Producing Bottled Water Uses Less Water Than You Think
Blog Entry by Gina-Marie Cheeseman in Environment and Climate Change
Monday, November 11, 2013 - 11:00pm
(3BL Media/JustMeans) - Producing bottled water doesn’t use as much water as one would think. A study recently released by the International Bottled Water Association (IBWA) found that production of bottled water is less than for all other packaged beverages. On average, it only takes 1.39 liters of water to produce one liter of bottled water. Although total water use and total water production increased by about three percent, water use ratio stayed about the same during the period of the study. “This trend demonstrates that process efficiencies are being recognized while the industry experiences sustainable growth,” the report states. Other beverage sectors have larger water use ratios because of certain processes such as flavor mixing or carbonation.
The study, managed by the third party consultant Antea Group, included nine IBWA members and an industry peer, representing 14.5 million liters of bottled water production, or 43 percent of all 2011 bottled water consumption in the U.S. A total of 62 North American bottled water facilities contributed to the study. The study is the first of its kind for IBWA, who required participants to provide three years (2009 to 2011) of information, including total water use.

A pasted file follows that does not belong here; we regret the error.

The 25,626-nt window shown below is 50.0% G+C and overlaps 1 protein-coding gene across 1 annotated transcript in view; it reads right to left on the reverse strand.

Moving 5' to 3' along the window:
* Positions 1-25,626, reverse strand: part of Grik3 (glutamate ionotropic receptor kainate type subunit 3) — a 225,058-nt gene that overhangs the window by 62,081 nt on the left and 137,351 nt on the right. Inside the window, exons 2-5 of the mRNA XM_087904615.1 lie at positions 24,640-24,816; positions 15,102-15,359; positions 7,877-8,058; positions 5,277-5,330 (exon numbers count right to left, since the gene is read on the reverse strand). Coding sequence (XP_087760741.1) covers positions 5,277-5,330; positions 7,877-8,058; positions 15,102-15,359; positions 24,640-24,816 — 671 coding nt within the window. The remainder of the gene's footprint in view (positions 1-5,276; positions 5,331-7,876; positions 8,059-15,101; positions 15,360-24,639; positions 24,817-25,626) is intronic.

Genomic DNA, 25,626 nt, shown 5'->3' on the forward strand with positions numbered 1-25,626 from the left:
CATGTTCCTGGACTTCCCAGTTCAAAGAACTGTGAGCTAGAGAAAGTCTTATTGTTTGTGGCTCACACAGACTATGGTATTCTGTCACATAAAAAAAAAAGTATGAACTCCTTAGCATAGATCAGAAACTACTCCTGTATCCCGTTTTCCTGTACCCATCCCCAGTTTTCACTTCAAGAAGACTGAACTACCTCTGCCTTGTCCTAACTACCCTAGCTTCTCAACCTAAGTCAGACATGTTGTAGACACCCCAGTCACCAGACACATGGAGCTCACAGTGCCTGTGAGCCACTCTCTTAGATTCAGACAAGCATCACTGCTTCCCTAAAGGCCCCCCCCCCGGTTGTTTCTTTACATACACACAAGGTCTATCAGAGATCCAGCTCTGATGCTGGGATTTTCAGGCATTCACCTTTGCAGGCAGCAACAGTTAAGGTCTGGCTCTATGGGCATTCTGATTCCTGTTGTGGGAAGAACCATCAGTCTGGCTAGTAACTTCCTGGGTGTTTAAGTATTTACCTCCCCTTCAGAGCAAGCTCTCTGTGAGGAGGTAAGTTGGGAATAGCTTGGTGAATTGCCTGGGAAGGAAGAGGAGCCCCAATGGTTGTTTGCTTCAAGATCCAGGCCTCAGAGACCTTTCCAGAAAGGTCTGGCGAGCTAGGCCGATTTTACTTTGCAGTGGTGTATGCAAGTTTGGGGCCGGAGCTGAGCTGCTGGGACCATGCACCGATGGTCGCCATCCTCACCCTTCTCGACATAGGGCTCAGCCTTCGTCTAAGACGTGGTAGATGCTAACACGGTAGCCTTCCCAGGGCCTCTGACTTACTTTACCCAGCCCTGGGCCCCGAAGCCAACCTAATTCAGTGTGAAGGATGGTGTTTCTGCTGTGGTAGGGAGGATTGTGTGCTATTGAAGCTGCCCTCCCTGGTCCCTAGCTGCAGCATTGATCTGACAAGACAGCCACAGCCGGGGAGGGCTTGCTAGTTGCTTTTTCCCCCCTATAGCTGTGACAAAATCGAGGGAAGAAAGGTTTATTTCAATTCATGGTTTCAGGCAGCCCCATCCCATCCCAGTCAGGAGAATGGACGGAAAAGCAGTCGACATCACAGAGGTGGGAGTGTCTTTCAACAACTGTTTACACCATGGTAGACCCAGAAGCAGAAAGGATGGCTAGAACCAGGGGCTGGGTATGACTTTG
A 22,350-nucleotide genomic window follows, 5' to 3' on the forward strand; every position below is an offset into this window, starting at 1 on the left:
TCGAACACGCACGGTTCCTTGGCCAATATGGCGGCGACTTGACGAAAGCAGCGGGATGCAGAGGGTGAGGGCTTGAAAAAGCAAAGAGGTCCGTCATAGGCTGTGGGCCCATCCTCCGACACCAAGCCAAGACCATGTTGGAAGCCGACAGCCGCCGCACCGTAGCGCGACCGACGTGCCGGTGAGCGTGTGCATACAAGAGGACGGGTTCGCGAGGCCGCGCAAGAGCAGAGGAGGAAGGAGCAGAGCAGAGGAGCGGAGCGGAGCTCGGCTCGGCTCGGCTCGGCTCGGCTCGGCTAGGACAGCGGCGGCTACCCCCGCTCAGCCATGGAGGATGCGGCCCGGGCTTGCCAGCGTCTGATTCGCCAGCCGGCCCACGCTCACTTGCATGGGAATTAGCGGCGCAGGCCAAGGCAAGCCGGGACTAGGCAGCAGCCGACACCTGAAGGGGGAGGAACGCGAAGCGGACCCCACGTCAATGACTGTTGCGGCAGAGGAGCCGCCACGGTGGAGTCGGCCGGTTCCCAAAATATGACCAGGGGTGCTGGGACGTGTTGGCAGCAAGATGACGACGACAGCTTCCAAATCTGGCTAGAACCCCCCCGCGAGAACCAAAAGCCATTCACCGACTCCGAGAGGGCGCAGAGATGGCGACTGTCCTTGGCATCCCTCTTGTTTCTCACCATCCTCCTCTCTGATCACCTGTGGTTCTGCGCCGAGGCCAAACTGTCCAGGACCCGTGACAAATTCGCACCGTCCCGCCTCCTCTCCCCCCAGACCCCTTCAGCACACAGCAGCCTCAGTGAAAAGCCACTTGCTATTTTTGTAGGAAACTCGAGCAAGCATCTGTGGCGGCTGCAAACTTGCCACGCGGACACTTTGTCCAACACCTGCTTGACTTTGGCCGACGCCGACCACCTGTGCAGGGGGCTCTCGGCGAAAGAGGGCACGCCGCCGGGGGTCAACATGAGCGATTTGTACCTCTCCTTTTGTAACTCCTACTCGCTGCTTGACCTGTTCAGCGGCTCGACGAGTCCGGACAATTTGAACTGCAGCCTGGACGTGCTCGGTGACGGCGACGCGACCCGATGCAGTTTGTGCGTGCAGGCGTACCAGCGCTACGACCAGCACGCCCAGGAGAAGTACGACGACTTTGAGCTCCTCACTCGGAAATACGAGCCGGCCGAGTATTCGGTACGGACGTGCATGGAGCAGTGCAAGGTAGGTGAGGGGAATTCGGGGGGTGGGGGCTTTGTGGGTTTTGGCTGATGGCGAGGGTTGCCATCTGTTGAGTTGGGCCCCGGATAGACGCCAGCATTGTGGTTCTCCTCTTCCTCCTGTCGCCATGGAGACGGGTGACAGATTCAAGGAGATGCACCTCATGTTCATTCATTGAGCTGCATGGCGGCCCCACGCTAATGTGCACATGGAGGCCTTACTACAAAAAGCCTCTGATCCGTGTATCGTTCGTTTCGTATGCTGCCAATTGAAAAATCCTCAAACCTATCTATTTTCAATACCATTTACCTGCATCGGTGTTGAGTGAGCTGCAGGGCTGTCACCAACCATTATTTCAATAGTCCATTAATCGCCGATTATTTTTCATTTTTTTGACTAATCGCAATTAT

The study also looked at water use ratio trends among three other bottled water facilities: small packs that package bottled water in containers from 8 ounces to 2.5 gallons, home and office delivery that package bottled water in reusable or refillable containers from 2.5 to five gallons, and mixed packaging facilities with both small pack and home and office delivery packaging. The water use ratios for each of the three type of facilities saw “modest increases” of three percent or less. Home and office delivery facilities have a bigger water use ratio because refillable containers are used which must go through a sanitization process.
The North American bottled water industry has reduced water efforts through process improvements that include:
• Improving flow management to reduce product waste through changeovers
• Optimizing cleaning and sanitizing units through automated timers, flow control, etc.
• Reusing or reclaiming water for non-product contact or gray water applications
“Water use efficiency is critical for the bottled water industry and efficient water use in operations positively impacts the viability of water resources and business sustainability,” IBWA vice president of communications Chris Hogan said.
2012 study by another industry group shows similar results
A 2012 report by the Beverage Industry Environmental Roundtable (BIER), the organization’s sixth annual report, found similar results. For the report, the organization evaluated over 1,600 beverage manufacturing facilities on six continents which represent 17 beverage companies, and looked at four different facility types: bottling, brewery, distillery and winery. The 2012 report revealed that water use ratios for the entire beverage industry improved overall from 2009 to 2011. The beverage industry avoided using about 35 billion liters of water in 2011, enough to fill London’s O2 Arena over 16 times. For the bottled water industry, BIER looked at 131 facilities producing spring water, natural water or mineral water, and found that 75 percent had an improved water use ratio from 2009 to 2011.